Boston University Weekly COVID-19 Report: April 21 to 27
BU Clinical Testing Lab passes milestone of one million COVID tests, and 7,000 BU community members are now fully vaccinated
Boston University publishes its COVID-19 testing data on a public-facing dashboard. Gloria Waters, BU vice president and associate provost for research, and Judy Platt, director of BU Student Health Services, provide a weekly update on the overall health of the BU community.
Between April 21 and 27, 25 students and 13 faculty and staff tested positive for coronavirus at Boston University. The Brink asked Judy Platt and Gloria Waters to answer a few key questions on COVID-19 at BU.
With Judy Platt and Gloria Waters
The Brink: The BU Clinical Testing Lab surpassed one million COVID tests on Wednesday. What does this milestone mean to you?
Waters: This is an incredible accomplishment that has only come about because of the work of so many all across the University. It is hard to believe that at this time last year we were barely beginning to think about testing. To have built a lab, staffed it, and have created a system that is incredibly efficient is really a testament to the hard work and dedication of those involved. Having the testing lab, along with the incredible work done by the Healthway staff and the contact tracing team, has allowed students to be on campus, faculty to return to the classroom, and research labs to be open.
Let’s talk about what variant sequencing is revealing. Are there any updates on the presence of variants of concern at BU?
Platt: We have seen a handful of additional cases that have been identified as the P.1 variant [which originated in Brazil] and we still continue to have cases of the B.1.1.7 variant [that originated in the UK]. The good news is that our systems are working to keep spread of these variants minimized.
Are there any other COVID variants at BU?
Platt: We are sending all positive samples for sequencing so there are many different variants detected, but only a small number are considered variants of concern—so-named because they are believed to be associated with greater transmissibility, greater mortality, or both.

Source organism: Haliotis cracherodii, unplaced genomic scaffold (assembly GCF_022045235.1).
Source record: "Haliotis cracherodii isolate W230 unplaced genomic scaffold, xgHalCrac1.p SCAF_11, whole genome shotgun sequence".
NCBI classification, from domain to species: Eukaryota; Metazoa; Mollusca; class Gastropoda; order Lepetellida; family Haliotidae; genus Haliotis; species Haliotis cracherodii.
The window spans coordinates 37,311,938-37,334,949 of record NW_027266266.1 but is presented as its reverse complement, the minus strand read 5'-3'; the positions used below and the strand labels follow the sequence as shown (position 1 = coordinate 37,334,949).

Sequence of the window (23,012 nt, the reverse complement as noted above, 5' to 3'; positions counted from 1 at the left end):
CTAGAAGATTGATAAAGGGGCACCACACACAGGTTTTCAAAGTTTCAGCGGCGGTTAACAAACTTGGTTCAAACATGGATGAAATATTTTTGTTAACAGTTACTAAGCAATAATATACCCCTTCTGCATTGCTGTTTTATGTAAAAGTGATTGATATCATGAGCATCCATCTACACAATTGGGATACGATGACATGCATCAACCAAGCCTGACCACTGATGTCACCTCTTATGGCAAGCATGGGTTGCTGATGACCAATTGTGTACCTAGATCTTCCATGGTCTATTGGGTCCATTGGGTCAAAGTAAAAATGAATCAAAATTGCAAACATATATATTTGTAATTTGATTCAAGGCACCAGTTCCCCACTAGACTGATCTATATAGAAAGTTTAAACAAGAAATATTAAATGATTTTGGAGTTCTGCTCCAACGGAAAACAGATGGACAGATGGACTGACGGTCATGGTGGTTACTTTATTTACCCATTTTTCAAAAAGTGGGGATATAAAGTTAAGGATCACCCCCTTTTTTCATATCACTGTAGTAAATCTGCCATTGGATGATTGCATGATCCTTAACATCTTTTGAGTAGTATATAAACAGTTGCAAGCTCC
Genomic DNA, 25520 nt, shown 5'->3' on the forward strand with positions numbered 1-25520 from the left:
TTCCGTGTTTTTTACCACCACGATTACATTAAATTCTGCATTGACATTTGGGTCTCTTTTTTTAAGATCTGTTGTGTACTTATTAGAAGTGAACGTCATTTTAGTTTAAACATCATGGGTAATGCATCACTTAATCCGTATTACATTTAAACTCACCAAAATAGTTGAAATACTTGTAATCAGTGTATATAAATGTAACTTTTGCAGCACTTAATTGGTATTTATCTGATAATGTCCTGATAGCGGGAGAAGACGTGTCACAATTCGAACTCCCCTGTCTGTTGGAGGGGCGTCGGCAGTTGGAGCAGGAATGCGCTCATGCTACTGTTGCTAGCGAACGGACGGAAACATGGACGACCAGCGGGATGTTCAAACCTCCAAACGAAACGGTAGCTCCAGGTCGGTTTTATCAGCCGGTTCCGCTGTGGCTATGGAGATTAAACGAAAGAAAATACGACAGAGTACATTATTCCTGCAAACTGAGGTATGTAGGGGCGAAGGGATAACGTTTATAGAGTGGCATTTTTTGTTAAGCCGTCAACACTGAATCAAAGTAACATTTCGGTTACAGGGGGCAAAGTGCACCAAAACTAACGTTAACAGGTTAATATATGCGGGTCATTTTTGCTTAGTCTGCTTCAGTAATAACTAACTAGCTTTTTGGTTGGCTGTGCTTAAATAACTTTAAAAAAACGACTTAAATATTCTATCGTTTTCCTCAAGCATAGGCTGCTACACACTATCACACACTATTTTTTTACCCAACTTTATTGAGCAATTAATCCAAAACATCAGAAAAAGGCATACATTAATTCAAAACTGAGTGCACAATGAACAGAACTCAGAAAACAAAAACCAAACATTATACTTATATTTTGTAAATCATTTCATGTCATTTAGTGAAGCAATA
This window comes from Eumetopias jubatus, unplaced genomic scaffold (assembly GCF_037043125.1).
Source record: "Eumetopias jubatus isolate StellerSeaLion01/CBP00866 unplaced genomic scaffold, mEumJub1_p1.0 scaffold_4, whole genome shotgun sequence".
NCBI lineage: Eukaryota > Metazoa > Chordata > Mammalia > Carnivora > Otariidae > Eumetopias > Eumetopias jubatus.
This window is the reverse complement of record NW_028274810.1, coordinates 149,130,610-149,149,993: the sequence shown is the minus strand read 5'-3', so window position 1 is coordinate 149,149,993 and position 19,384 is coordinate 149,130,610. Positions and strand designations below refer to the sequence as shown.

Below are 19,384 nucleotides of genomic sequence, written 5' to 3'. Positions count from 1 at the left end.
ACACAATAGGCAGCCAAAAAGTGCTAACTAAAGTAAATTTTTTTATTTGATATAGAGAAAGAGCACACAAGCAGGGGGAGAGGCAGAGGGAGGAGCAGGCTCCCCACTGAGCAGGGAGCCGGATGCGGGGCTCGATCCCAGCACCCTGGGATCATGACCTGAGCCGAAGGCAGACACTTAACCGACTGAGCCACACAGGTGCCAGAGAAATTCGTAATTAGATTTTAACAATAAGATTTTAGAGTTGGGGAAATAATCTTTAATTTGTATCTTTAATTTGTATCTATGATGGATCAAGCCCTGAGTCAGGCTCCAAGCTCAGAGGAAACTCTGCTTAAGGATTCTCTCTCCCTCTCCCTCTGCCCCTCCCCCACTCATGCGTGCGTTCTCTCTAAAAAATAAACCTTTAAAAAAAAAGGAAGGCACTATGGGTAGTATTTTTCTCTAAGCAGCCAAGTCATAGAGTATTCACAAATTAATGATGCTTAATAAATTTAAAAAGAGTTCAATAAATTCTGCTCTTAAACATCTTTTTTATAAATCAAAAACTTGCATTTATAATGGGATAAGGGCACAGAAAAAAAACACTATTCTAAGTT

At this time, how many people at BU have been fully vaccinated?
Waters: Almost 7,000 BU community members have uploaded their information indicating that they are fully vaccinated. Given that vaccinations have just opened for the majority of our population, we are hopeful that the number will increase dramatically over the next month. We encourage everyone to get vaccinated as soon as possible. Boston Medical Center’s appointment finder is easy to use and has appointments available this week.
Any other thoughts you’d like to share this week, as you consider the overall COVID activity at BU?
Waters: It is great to see that things are opening up in Massachusetts and Boston. We are all ready for that. However, because vaccinations have only recently been opened up for all, there are many members of our community who have not yet had the opportunity to be vaccinated. It is important that we all still adhere to the indoor mask mandate and social distancing as appropriate. It is very encouraging that the number of cases is going down across the state and at BU. It makes us very hopeful that we are returning to a pre-COVID state and that the fall will be very different than this past year has been.
Gloria Waters has spearheaded teams of BU scientists in their development and deployment of a campus-wide COVID-19 testing program and mathematical modeling of community behavior. Judy Platt, chair of BU’s Medical Advisory Group, oversees clinical management and isolation of students and employees who test positive for coronavirus, and helps manage BU’s contact tracing efforts. They are co-chairs of BU’s Vaccine Preparedness Group, which is overseeing the distribution of COVID-19 vaccines allocated to BU by the Massachusetts Department of Public Health.
Great-1 million tests on roughly 40,000 people…seems excessive.